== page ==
Christa Aquilla wanted her kids to go to a school that taught religious values and had a sense of community.
She and her husband moved to Utah from New York before they had children and were welcomed by the St. John the Baptist Catholic parish in Draper. When her oldest child reached kindergarten age, St. John the Baptist Elementary fit Aquilla’s wants.
“I love it. I love the school itself. I think the school is top-notch,” she said.
While Catholic schools in the East and Midwest are consolidating and shutting down from dropping enrollments, those in Utah and other parts of the West and South are bucking that trend and remain stable.
There are 5,500 students attending 18 Catholic schools in Utah, a number that has remained stable for about eight years, according to Sister Catherine Kamphaus, superintendent of Utah’s Catholic schools.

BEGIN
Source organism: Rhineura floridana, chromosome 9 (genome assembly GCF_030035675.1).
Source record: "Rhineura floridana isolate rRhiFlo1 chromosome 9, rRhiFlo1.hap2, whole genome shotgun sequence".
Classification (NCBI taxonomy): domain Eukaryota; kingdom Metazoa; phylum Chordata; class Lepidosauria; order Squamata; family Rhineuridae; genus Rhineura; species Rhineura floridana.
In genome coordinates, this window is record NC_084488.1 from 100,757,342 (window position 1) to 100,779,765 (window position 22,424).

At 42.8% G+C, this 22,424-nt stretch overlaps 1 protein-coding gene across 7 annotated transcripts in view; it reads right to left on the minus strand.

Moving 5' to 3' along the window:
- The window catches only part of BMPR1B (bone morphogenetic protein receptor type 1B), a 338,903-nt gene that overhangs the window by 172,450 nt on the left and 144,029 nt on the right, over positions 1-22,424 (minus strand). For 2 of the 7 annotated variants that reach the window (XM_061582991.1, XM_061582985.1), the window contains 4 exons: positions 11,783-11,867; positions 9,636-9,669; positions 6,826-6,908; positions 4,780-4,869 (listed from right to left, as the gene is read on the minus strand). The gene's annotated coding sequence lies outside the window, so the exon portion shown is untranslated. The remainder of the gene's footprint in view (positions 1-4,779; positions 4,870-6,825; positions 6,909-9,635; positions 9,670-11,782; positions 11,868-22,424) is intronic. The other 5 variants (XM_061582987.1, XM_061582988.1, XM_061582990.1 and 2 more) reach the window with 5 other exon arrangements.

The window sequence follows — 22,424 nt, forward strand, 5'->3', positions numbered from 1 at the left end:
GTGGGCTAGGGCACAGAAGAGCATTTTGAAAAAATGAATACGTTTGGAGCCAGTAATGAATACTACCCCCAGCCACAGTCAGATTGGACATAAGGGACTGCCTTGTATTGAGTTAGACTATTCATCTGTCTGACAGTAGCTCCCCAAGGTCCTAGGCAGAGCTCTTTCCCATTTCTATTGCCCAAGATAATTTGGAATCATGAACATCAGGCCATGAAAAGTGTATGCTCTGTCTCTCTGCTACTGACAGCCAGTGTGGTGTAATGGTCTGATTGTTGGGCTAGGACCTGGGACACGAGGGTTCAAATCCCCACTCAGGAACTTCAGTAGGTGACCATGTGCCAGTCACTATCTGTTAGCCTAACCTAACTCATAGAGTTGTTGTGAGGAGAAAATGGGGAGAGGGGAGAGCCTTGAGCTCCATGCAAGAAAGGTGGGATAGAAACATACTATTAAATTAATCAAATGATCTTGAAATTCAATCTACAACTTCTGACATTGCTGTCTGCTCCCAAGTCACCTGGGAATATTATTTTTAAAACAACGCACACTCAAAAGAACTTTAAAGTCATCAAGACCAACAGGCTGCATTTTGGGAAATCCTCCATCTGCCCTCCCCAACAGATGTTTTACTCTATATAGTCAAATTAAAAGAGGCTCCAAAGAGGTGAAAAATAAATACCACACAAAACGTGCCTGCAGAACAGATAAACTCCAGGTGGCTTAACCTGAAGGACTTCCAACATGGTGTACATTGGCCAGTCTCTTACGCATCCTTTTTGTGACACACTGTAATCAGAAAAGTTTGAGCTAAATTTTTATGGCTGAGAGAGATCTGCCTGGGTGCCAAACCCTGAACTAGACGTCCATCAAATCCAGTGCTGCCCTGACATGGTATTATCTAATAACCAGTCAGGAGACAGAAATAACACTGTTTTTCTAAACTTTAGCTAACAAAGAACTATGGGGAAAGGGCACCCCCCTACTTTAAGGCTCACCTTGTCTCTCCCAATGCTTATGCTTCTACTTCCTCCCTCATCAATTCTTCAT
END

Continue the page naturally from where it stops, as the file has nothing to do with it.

Although admissions have taken a hit from the surge of charter schools in the state, five Catholic schools have opened in Utah since 1999 and none have closed, Sister Kamphaus said.“We hope we never have to close one,” she said…
…Education is one of the missions of the Catholic Diocese of Salt Lake City, which means all parishes donate a portion of their revenues toward education, even parishes without Catholic schools nearby.
Even with some money from the diocese, all Catholic schools are responsible for the bulk of their costs. Utah’s Catholic schools are primarily funded through tuition and fundraising.
Some of Utah’s Catholic schools are struggling to remain fully occupied, she said, especially those that only serve one parish. This wasn’t the case 25 years ago when most of the schools were filled to capacity with people on waiting lists.
The schools are selective in who can be admitted and tend to have an academic focus; in recent years, local schools have begun admitting those with low to moderate learning disabilities, Sister Kamphaus said.
On average, 25 percent of Utah’s Catholic school students adhere to other faiths like Judaism, Buddhism, and Mormonism. Parent surveys for schools in the state show that most are drawn to the school first by the academics, second by the safe environment and third by the faith-based atmosphere, Sister Kamphaus said.